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Now Let Us Praise Famous Stones

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plymouth rock

Plymouth Rock looks better on this commemorative plate than in reality.

Photo (c) Andrew Alden, licensed to About.com (fair use policy)
Certain stones started out as dumb common boulders, like all the rest. But one day they got a lucky break, and now they're genuine rock stars. Here's a few of them.

Family pride leads me to start with Plymouth Rock, that sturdy icon of American strength and faith. It's a chunk of Dedham Granodiorite that, the legend goes, was sitting where John Alden of the Plymouth Colony first stepped on American soil in 1620. That great man is my ancestor 13 generations back, but I didn't learn this legend in my father's lap; instead I read about it on some Web site. And the legend isn't actually true either. In fact Plymouth Rock is a fraction of its old self, having suffered many indignities during its up-and-down history.

I prefer the idealized image of the rock in its better days, as shown on a souvenir plate from the John Alden Shop in Plymouth, Massachusetts. Surely no humbler-looking object has ever been depicted by the porcelain artists at Jonroth & Co., England, unless they made a plate to commemorate mashed potatoes (which would be a good idea). See it here.

Somewhat more exalted, if only in being higher off the ground, is the Blarney Stone, set in the battlement of Blarney Castle in Cork, Ireland. Kissing the stone gives you the gift of persuasive speech. Legend has it that this boulder is half of the Stone of Scone, awarded to the great Cormac McCarthy for supporting Robert the Bruce in the Battle of Bannockburn in 1314.

A geologist recorded his judgment that the Blarney Stone is the same stuff as the rest of the castle, which is made of local limestone (a lower Carboniferous biomicrite, to be more precise). I swear it's true, but the last time I checked the Web page documenting that, it had mysteriously vanished—something that almost never happens! Was the geologist himself talking blarney? I'm not sure, because another legend has it that the true Blarney Stone was taken away, which means the geologist was looking at a sham stone.

The Stone of Scone itself is the rock upon which the kings of Scotland were crowned, and the Scots know it as the Stone of Destiny. The English took it in 1296 when they conquered Scotland and had the stone built into the royal coronation chair to keep the tradition alive. (The stone was returned in 1996, but can be taken back whenever it's time to crown a new monarch.) You see already that if the English took it in 1296, then Robert the Bruce could not have split it with Cormac McCarthy in 1314.

The Stone of Destiny is a block of yellowish sandstone of uncertain origin. Legend traces it to ancient times as the very stone upon which Jacob laid his head in Genesis chapter 28, and thus it is a solid symbol of the Promised Land. But a legend says the stone the English took in 1296 was a fake! That would solve the discrepancy with the Blarney Stone—if we assume that one is also a fake.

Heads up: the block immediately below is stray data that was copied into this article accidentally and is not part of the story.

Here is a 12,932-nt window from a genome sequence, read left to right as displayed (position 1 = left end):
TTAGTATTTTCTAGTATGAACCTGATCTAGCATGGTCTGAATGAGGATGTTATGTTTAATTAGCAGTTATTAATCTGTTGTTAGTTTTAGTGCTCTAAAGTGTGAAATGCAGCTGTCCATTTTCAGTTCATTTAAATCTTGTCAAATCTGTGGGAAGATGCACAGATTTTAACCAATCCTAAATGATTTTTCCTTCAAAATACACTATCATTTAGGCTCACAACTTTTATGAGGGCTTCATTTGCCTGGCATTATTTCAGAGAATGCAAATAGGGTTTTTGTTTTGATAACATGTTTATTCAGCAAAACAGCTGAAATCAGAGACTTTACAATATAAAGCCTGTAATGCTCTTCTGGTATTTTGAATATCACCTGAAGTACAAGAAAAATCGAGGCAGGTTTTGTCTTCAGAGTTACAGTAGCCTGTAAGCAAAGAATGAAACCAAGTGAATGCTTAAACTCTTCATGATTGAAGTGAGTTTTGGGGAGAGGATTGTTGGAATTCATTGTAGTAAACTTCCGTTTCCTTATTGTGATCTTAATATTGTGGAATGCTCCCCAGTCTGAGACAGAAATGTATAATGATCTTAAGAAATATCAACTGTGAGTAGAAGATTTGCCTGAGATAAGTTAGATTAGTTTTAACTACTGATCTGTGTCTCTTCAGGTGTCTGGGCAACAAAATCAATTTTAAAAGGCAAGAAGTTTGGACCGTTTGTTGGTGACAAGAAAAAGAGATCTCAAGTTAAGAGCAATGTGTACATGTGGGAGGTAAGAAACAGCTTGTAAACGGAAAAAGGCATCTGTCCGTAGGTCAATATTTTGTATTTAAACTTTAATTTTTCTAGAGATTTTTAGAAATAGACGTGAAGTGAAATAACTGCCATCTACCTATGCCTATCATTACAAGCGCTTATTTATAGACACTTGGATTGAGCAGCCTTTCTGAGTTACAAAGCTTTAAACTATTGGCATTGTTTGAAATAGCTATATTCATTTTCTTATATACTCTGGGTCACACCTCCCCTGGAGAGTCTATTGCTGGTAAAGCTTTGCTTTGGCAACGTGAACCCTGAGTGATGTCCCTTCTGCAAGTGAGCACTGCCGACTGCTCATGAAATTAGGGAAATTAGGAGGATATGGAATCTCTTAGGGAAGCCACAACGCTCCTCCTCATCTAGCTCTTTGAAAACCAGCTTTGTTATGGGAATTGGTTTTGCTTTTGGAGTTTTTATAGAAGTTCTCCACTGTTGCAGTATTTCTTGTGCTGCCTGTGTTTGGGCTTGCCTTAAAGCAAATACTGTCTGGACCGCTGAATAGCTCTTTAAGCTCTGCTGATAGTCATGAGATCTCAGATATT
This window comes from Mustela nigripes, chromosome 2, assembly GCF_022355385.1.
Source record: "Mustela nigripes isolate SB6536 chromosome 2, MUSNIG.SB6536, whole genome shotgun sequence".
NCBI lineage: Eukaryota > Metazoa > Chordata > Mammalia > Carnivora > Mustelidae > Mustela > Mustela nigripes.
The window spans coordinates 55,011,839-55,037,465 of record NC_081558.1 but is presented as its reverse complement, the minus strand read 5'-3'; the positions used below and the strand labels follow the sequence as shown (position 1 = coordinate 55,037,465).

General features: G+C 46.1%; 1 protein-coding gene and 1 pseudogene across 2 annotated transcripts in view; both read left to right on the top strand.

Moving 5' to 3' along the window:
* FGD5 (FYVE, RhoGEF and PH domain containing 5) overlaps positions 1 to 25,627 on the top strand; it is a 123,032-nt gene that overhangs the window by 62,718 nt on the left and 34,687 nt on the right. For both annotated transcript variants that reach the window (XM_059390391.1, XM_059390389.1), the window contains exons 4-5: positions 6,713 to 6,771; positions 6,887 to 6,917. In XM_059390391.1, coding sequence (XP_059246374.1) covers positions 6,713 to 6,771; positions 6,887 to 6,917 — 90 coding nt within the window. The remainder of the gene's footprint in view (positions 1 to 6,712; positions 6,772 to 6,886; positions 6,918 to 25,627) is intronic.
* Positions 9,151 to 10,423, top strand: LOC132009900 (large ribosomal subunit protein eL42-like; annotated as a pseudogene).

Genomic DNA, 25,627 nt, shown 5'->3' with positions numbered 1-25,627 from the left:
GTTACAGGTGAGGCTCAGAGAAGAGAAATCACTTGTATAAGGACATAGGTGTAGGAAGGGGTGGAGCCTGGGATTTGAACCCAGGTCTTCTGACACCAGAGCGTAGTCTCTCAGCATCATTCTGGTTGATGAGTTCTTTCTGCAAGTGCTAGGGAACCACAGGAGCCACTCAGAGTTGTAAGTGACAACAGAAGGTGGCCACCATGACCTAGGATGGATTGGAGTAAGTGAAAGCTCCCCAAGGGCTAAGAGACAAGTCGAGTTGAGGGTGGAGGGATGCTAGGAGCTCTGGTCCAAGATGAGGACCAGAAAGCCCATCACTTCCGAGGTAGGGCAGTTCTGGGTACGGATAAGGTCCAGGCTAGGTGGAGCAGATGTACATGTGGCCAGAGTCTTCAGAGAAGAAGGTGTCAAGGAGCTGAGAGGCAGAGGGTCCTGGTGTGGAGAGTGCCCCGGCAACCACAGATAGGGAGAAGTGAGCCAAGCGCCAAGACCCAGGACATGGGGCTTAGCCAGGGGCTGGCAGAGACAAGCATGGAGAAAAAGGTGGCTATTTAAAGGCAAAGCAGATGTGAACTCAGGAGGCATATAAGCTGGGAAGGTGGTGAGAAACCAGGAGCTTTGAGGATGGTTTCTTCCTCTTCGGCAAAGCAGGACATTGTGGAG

Perhaps the most exalted rock in every sense is the Black Stone of the Kaaba, a dark boulder set in silver on the wall of Islam's central shrine, the Kaaba, in Mecca. It marks the starting point of the walk around the Kaaba at the heart of the holy pilgrimage called the hajj. Islamic experts make it clear that the Black Stone is not holy in itself. For instance, the Black Stone was once taken away for many years, and the hajj was not affected. (Perhaps the royals of the British Isles could learn from this.)

The Black Stone has its own story, a good one. It is said that when the patriarchs Abraham and Ishmael were building the Kaaba, the stone was delivered to them by the archangel Michael. That story is consistent with the Black Stone being a meteorite, and indeed meteorites have been prized and revered by many different peoples around the world. But I wouldn't ask any Muslim, even a geologist, to waste one second of their hajj examining the stone to satisfy my curiosity.

Scientists too have given names to stones—even geologists, who you think might know better. For example there are the rocks on Mars, sitting around the landers. But my favorite example is the roster of 162 sliding rocks of Racetrack Playa, in the California desert. Each one is being mapped with GPS technology by geologist Paula Messina of San Jose State University, and each of them bears a woman's name. In fact each stone has its—I mean, her own Web site, and if that's not fame I don't know what is.

Every year the stones are found sitting on the vast dry lakebed, but not in the same position. Behind each one is a shallow track in the cracked playa mud, proof that some rare combination of wind, water and physics animates them when no one is there to see. That's no legend . . . merely a mystery. (But just in case you're keeping up, here's the latest and most plausible explanation.)

PS: The Japanese created an art form out of stones: suiseki. The idea is to find natural stones that reproduce things like mountains, but on a desktop scale. Suiseki stones aren't famous but they are beautiful, and sometimes quite valuable. See some examples of this Earth art.

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